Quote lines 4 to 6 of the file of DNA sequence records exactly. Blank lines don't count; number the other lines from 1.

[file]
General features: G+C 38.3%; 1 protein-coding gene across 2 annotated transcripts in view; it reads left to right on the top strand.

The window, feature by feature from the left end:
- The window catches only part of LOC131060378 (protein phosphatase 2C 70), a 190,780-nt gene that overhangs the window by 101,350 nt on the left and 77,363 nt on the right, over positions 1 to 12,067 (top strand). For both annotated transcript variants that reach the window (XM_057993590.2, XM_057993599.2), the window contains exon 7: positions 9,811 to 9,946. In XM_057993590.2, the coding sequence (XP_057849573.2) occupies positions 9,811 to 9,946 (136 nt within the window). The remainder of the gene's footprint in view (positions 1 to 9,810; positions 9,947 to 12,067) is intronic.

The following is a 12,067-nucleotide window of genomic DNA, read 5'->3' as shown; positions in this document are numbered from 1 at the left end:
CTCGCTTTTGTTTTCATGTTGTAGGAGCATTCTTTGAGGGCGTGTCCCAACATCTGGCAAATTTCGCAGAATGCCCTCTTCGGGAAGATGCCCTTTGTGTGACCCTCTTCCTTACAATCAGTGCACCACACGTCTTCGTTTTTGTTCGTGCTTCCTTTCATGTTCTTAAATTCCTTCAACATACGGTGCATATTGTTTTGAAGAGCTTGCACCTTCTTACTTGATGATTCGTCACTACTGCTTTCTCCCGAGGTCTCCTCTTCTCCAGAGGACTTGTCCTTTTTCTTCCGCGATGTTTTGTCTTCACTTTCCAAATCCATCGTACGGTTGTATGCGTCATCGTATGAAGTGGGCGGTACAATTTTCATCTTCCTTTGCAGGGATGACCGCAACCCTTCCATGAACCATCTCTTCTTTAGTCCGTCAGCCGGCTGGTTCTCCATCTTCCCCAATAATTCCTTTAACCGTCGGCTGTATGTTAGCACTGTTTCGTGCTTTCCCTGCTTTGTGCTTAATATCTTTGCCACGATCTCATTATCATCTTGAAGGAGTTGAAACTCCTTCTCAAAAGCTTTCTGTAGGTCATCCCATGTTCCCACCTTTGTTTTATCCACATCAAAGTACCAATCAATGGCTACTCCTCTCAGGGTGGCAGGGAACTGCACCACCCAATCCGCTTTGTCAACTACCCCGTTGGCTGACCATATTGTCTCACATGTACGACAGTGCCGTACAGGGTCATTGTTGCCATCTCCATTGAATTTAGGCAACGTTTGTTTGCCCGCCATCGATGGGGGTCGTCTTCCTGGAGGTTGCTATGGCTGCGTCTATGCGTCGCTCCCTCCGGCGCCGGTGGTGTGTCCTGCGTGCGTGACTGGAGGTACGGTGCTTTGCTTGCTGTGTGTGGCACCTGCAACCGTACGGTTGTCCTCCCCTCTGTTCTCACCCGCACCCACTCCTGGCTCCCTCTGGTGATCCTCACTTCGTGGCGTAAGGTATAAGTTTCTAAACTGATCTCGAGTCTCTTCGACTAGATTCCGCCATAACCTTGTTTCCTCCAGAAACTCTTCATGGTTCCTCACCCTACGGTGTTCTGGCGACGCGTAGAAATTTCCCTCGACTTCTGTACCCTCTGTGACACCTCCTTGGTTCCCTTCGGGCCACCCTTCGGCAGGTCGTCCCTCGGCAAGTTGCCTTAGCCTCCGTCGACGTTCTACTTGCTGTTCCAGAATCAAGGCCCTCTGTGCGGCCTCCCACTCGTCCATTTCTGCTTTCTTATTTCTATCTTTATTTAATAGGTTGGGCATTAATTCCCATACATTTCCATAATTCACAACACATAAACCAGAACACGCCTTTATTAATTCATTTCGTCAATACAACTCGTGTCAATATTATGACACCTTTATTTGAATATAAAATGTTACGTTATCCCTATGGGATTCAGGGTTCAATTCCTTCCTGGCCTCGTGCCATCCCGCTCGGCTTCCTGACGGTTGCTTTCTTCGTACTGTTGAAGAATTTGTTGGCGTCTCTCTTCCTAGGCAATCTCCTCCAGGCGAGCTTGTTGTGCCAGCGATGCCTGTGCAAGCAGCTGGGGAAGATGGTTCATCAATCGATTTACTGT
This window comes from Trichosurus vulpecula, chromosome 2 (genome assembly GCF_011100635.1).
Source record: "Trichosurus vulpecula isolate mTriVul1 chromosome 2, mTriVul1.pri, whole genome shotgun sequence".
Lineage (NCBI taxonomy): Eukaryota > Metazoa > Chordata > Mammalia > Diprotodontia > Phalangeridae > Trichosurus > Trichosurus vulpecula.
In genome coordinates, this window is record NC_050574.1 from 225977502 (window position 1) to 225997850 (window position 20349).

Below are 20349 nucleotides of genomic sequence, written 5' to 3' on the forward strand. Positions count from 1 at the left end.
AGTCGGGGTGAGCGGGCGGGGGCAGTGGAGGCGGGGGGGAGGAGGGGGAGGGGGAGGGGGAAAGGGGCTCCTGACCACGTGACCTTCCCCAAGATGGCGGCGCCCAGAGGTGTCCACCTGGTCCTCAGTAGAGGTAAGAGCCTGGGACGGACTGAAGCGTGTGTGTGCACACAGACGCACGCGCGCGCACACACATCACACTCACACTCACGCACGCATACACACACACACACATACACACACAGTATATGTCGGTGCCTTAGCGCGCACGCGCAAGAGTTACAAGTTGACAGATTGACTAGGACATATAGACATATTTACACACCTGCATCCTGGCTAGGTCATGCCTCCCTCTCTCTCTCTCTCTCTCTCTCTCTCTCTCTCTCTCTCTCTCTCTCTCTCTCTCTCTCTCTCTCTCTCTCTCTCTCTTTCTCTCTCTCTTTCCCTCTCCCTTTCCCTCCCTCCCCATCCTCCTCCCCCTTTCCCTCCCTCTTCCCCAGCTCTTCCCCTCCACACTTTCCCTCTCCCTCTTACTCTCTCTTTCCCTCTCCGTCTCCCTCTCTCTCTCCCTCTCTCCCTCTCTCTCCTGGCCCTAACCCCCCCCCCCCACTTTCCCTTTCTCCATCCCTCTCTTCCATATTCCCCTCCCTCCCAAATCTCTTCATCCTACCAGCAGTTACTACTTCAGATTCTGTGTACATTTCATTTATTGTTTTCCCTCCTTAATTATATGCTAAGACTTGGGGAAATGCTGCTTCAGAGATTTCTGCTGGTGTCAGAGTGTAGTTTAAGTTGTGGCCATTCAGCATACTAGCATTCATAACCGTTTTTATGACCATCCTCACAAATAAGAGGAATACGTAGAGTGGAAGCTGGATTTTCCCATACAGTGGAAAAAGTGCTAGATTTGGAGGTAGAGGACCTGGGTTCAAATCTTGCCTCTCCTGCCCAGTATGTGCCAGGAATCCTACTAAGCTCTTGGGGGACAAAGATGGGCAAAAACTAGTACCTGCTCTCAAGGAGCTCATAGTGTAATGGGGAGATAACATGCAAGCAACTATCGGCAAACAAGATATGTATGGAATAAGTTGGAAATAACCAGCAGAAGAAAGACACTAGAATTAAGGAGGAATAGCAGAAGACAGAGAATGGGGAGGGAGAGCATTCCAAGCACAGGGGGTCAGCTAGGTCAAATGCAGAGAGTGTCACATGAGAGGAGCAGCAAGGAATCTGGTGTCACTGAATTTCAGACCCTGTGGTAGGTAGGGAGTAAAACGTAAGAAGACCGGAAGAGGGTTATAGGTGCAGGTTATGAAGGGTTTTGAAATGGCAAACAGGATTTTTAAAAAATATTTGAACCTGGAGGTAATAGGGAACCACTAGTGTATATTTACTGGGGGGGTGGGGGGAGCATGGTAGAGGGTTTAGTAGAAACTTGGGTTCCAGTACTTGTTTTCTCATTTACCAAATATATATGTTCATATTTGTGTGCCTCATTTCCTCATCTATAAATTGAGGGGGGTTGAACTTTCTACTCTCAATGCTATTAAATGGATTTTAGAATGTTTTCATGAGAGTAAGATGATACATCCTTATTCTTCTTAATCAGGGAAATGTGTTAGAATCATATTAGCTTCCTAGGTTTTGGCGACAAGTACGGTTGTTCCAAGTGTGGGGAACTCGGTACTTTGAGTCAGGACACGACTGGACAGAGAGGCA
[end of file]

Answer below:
The following is a 12,067-nucleotide window of genomic DNA, read 5'->3' as shown; positions in this document are numbered from 1 at the left end:
CTCGCTTTTGTTTTCATGTTGTAGGAGCATTCTTTGAGGGCGTGTCCCAACATCTGGCAAATTTCGCAGAATGCCCTCTTCGGGAAGATGCCCTTTGTGTGACCCTCTTCCTTACAATCAGTGCACCACACGTCTTCGTTTTTGTTCGTGCTTCCTTTCATGTTCTTAAATTCCTTCAACATACGGTGCATATTGTTTTGAAGAGCTTGCACCTTCTTACTTGATGATTCGTCACTACTGCTTTCTCCCGAGGTCTCCTCTTCTCCAGAGGACTTGTCCTTTTTCTTCCGCGATGTTTTGTCTTCACTTTCCAAATCCATCGTACGGTTGTATGCGTCATCGTATGAAGTGGGCGGTACAATTTTCATCTTCCTTTGCAGGGATGACCGCAACCCTTCCATGAACCATCTCTTCTTTAGTCCGTCAGCCGGCTGGTTCTCCATCTTCCCCAATAATTCCTTTAACCGTCGGCTGTATGTTAGCACTGTTTCGTGCTTTCCCTGCTTTGTGCTTAATATCTTTGCCACGATCTCATTATCATCTTGAAGGAGTTGAAACTCCTTCTCAAAAGCTTTCTGTAGGTCATCCCATGTTCCCACCTTTGTTTTATCCACATCAAAGTACCAATCAATGGCTACTCCTCTCAGGGTGGCAGGGAACTGCACCACCCAATCCGCTTTGTCAACTACCCCGTTGGCTGACCATATTGTCTCACATGTACGACAGTGCCGTACAGGGTCATTGTTGCCATCTCCATTGAATTTAGGCAACGTTTGTTTGCCCGCCATCGATGGGGGTCGTCTTCCTGGAGGTTGCTATGGCTGCGTCTATGCGTCGCTCCCTCCGGCGCCGGTGGTGTGTCCTGCGTGCGTGACTGGAGGTACGGTGCTTTGCTTGCTGTGTGTGGCACCTGCAACCGTACGGTTGTCCTCCCCTCTGTTCTCACCCGCACCCACTCCTGGCTCCCTCTGGTGATCCTCACTTCGTGGCGTAAGGTATAAGTTTCTAAACTGATCTCGAGTCTCTTCGACTAGATTCCGCCATAACCTTGTTTCCTCCAGAAACTCTTCATGGTTCCTCACCCTACGGTGTTCTGGCGACGCGTAGAAATTTCCCTCGACTTCTGTACCCTCTGTGACACCTCCTTGGTTCCCTTCGGGCCACCCTTCGGCAGGTCGTCCCTCGGCAAGTTGCCTTAGCCTCCGTCGACGTTCTACTTGCTGTTCCAGAATCAAGGCCCTCTGTGCGGCCTCCCACTCGTCCATTTCTGCTTTCTTATTTCTATCTTTATTTAATAGGTTGGGCATTAATTCCCATACATTTCCATAATTCACAACACATAAACCAGAACACGCCTTTATTAATTCATTTCGTCAATACAACTCGTGTCAATATTATGACACCTTTATTTGAATATAAAATGTTACGTTATCCCTATGGGATTCAGGGTTCAATTCCTTCCTGGCCTCGTGCCATCCCGCTCGGCTTCCTGACGGTTGCTTTCTTCGTACTGTTGAAGAATTTGTTGGCGTCTCTCTTCCTAGGCAATCTCCTCCAGGCGAGCTTGTTGTGCCAGCGATGCCTGTGCAAGCAGCTGGGGAAGATGGTTCATCAATCGATTTACTGT
This window comes from Trichosurus vulpecula, chromosome 2 (genome assembly GCF_011100635.1).